Lingering effects of COVID, inflation spurn need for food assistance in Albany area

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Jun. 5—ALBANY — In the words of Jimmy McMillan, "The rent is too damn high." And so are groceries and gas these days for many.

Like households across the country, the Feeding the Valley Food Bank is seeing higher costs along with longer lines of people seeking food assistance.

The food bank, which operates in Dougherty and 17 other southwest Georgia counties, saw distributions jump by 53% due to COVID-19 and is still at 33% above pre-pandemic levels, Feeding the Valley President and CEO Frank Sheppard said.

Forty percent of those who requested assistance during the pandemic had never sought food aid prior to the COVID outbreak.

"Now we're seeing it spike again because of inflation," Sheppard said. "So many people are still struggling with the pandemic ,and now with this. There are more people coming to the food bank just to make ends meet.

"We're seeing it, especially our distributions that get toward the end of the month; we're seeing longer lines than we used to."

Covering an area of 6,000 square miles in the territory it serves in 18 counties, the food bank also is taking a hit with higher fuel prices.

"It's had a serious financial impact on us," Sheppard said. "Our fuel bill has tripled over the last couple of months. That's the main thing for us. We're sending just as much food as we can. We're distributing more through our partner agencies. With more people in need, we'll send more food out."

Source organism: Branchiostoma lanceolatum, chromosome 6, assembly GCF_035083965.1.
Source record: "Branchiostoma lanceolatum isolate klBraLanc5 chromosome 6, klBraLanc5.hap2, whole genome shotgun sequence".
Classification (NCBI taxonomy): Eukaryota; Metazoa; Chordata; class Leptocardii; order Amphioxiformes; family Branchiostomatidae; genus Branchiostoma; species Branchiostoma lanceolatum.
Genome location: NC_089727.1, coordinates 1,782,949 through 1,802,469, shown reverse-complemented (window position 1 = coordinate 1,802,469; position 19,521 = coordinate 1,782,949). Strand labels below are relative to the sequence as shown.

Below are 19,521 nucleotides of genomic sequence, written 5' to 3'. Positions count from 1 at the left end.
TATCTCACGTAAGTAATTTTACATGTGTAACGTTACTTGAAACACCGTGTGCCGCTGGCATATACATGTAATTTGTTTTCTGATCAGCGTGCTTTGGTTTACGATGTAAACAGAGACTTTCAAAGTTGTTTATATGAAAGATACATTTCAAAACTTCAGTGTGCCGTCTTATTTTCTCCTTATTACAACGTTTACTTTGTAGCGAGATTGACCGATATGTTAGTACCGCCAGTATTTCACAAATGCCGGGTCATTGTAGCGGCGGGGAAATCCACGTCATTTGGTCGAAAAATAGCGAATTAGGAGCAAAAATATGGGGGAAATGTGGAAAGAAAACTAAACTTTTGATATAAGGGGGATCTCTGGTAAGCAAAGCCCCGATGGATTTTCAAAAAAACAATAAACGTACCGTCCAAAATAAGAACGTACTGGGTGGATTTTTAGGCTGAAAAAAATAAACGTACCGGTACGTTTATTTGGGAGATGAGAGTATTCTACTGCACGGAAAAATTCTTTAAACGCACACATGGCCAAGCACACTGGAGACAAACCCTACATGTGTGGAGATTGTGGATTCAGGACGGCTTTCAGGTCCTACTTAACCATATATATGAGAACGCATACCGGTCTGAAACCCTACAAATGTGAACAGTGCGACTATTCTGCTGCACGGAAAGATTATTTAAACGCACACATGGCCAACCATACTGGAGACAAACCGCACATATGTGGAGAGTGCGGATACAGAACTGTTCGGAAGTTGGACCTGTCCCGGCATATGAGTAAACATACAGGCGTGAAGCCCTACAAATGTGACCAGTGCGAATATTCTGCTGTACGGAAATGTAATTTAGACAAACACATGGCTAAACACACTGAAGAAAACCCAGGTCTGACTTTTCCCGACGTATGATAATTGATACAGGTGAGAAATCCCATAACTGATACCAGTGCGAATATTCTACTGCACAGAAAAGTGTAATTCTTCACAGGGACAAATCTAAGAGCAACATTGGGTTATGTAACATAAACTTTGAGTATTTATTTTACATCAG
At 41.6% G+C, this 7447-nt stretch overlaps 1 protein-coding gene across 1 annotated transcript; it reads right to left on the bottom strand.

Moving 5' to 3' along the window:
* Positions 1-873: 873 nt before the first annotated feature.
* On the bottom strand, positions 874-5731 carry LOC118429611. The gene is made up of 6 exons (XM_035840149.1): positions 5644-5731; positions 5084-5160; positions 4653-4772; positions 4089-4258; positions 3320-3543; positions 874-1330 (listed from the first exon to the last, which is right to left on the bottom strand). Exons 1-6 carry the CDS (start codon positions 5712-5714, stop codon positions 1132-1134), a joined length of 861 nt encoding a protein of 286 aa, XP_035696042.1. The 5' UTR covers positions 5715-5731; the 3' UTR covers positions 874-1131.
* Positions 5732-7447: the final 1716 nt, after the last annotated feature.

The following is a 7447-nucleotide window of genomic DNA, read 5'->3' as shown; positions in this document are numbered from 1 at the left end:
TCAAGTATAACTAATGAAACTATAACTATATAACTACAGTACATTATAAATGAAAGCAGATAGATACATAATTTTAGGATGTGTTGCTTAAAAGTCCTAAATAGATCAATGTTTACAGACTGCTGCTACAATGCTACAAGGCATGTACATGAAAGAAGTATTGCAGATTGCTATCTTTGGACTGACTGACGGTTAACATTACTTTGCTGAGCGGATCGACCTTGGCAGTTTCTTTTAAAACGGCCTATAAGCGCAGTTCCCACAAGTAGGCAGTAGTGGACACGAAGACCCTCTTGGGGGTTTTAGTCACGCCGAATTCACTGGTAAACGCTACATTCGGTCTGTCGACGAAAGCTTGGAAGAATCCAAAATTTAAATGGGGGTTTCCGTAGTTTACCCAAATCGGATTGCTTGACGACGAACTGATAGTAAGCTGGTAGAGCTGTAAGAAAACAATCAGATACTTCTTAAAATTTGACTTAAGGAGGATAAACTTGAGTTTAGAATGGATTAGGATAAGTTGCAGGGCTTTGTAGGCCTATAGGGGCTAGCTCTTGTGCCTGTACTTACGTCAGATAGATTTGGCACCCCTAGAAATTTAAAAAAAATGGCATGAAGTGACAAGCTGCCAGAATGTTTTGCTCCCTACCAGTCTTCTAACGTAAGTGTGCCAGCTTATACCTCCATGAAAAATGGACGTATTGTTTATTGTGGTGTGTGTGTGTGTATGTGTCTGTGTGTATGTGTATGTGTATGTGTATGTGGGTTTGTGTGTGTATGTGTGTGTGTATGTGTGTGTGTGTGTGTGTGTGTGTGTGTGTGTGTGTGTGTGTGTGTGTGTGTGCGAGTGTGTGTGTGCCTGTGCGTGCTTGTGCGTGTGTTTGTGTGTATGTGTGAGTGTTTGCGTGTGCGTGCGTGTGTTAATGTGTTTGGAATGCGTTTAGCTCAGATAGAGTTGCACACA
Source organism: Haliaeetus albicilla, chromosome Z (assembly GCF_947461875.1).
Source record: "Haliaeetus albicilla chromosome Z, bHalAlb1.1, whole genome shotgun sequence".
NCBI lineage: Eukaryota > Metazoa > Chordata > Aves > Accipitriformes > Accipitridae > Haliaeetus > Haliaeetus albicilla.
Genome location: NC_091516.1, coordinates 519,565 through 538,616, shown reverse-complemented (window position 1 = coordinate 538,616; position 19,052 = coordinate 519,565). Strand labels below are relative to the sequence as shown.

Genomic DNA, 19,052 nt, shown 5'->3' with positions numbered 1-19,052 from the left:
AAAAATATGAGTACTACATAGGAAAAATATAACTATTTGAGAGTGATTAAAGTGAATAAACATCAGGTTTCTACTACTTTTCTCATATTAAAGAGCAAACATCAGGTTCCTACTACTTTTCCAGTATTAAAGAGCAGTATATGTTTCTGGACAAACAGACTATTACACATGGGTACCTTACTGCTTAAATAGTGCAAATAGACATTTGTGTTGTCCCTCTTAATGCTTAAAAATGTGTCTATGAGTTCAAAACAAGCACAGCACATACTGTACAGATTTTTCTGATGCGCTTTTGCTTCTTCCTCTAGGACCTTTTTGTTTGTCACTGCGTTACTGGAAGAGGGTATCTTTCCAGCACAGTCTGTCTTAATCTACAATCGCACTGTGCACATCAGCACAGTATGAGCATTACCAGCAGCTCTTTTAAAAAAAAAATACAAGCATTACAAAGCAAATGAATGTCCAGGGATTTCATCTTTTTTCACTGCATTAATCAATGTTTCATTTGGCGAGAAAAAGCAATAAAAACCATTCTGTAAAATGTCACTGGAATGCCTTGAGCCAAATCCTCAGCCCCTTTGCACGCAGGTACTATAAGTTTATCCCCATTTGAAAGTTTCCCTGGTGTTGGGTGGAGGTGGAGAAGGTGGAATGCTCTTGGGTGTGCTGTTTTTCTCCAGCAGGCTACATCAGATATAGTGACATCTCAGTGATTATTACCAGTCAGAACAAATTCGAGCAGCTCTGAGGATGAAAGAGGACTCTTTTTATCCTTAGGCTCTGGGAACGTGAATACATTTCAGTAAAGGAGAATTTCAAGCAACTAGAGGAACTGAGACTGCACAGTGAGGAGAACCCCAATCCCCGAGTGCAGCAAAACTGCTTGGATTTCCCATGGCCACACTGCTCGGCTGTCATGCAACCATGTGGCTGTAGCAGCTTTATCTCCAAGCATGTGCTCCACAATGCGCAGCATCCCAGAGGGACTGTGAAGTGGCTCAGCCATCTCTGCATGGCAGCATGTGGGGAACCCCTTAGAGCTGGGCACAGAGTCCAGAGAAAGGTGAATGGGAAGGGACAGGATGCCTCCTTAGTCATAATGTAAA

Currently, the food bank also is feeling a pinch in contributions of one particular item: canned staples.

"The biggest issue we're having is with canned goods," Sheppard said. "We do have people that are donating to us. That is the highest-demand staple item that is difficult for us to get."

Although its new facility at 3075 Ledo Road is not fully operational, donations can be dropped off at the site.

In addition, monetary donations can be made at or by mail at Feeding the Valley Inc., P.O. Box 8904, Columbus Ga. 31908.

Each dollar donated can provide as many as six meals, according to the food bank's website.

Sheppard said he expects to be fully ready at the new 35,000-square-foot location in Dougherty County, which serves three additional counties, within about 90 days.

"That's a huge increase in capacity," he said. "It's getting there. We're trucking everything over to that site. We still have to do some work on the cold units.

"We just want people to know we'll be here and help in every way we can, and we appreciate the public supporting us."